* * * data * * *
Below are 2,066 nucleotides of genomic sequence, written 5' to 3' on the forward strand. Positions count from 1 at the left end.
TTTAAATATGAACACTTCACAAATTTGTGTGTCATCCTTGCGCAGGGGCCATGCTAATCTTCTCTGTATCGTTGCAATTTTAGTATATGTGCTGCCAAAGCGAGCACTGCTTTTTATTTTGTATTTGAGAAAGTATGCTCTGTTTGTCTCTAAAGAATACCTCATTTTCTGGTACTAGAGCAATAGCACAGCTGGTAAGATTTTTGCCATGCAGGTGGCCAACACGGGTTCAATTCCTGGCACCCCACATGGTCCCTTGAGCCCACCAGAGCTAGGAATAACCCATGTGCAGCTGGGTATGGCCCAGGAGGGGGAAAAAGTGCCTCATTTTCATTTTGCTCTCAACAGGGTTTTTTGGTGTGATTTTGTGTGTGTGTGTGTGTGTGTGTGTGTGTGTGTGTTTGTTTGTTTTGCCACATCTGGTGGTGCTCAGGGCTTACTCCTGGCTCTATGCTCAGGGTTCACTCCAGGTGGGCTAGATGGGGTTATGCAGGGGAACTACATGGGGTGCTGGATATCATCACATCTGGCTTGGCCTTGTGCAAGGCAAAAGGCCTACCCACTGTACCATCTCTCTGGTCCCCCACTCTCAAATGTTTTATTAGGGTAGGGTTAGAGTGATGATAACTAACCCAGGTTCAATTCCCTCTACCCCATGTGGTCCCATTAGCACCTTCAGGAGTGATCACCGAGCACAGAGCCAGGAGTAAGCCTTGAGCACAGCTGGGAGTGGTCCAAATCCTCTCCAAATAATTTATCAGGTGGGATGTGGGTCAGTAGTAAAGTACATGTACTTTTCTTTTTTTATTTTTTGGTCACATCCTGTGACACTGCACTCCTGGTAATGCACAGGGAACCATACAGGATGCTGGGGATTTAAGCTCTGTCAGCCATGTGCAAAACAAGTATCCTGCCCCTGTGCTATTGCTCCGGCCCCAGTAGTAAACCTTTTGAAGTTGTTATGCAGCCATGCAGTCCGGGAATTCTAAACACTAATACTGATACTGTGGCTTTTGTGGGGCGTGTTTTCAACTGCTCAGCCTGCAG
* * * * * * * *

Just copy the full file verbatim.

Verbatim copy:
Below are 2,066 nucleotides of genomic sequence, written 5' to 3' on the forward strand. Positions count from 1 at the left end.
TTTAAATATGAACACTTCACAAATTTGTGTGTCATCCTTGCGCAGGGGCCATGCTAATCTTCTCTGTATCGTTGCAATTTTAGTATATGTGCTGCCAAAGCGAGCACTGCTTTTTATTTTGTATTTGAGAAAGTATGCTCTGTTTGTCTCTAAAGAATACCTCATTTTCTGGTACTAGAGCAATAGCACAGCTGGTAAGATTTTTGCCATGCAGGTGGCCAACACGGGTTCAATTCCTGGCACCCCACATGGTCCCTTGAGCCCACCAGAGCTAGGAATAACCCATGTGCAGCTGGGTATGGCCCAGGAGGGGGAAAAAGTGCCTCATTTTCATTTTGCTCTCAACAGGGTTTTTTGGTGTGATTTTGTGTGTGTGTGTGTGTGTGTGTGTGTGTGTGTGTTTGTTTGTTTTGCCACATCTGGTGGTGCTCAGGGCTTACTCCTGGCTCTATGCTCAGGGTTCACTCCAGGTGGGCTAGATGGGGTTATGCAGGGGAACTACATGGGGTGCTGGATATCATCACATCTGGCTTGGCCTTGTGCAAGGCAAAAGGCCTACCCACTGTACCATCTCTCTGGTCCCCCACTCTCAAATGTTTTATTAGGGTAGGGTTAGAGTGATGATAACTAACCCAGGTTCAATTCCCTCTACCCCATGTGGTCCCATTAGCACCTTCAGGAGTGATCACCGAGCACAGAGCCAGGAGTAAGCCTTGAGCACAGCTGGGAGTGGTCCAAATCCTCTCCAAATAATTTATCAGGTGGGATGTGGGTCAGTAGTAAAGTACATGTACTTTTCTTTTTTTATTTTTTGGTCACATCCTGTGACACTGCACTCCTGGTAATGCACAGGGAACCATACAGGATGCTGGGGATTTAAGCTCTGTCAGCCATGTGCAAAACAAGTATCCTGCCCCTGTGCTATTGCTCCGGCCCCAGTAGTAAACCTTTTGAAGTTGTTATGCAGCCATGCAGTCCGGGAATTCTAAACACTAATACTGATACTGTGGCTTTTGTGGGGCGTGTTTTCAACTGCTCAGCCTGCAG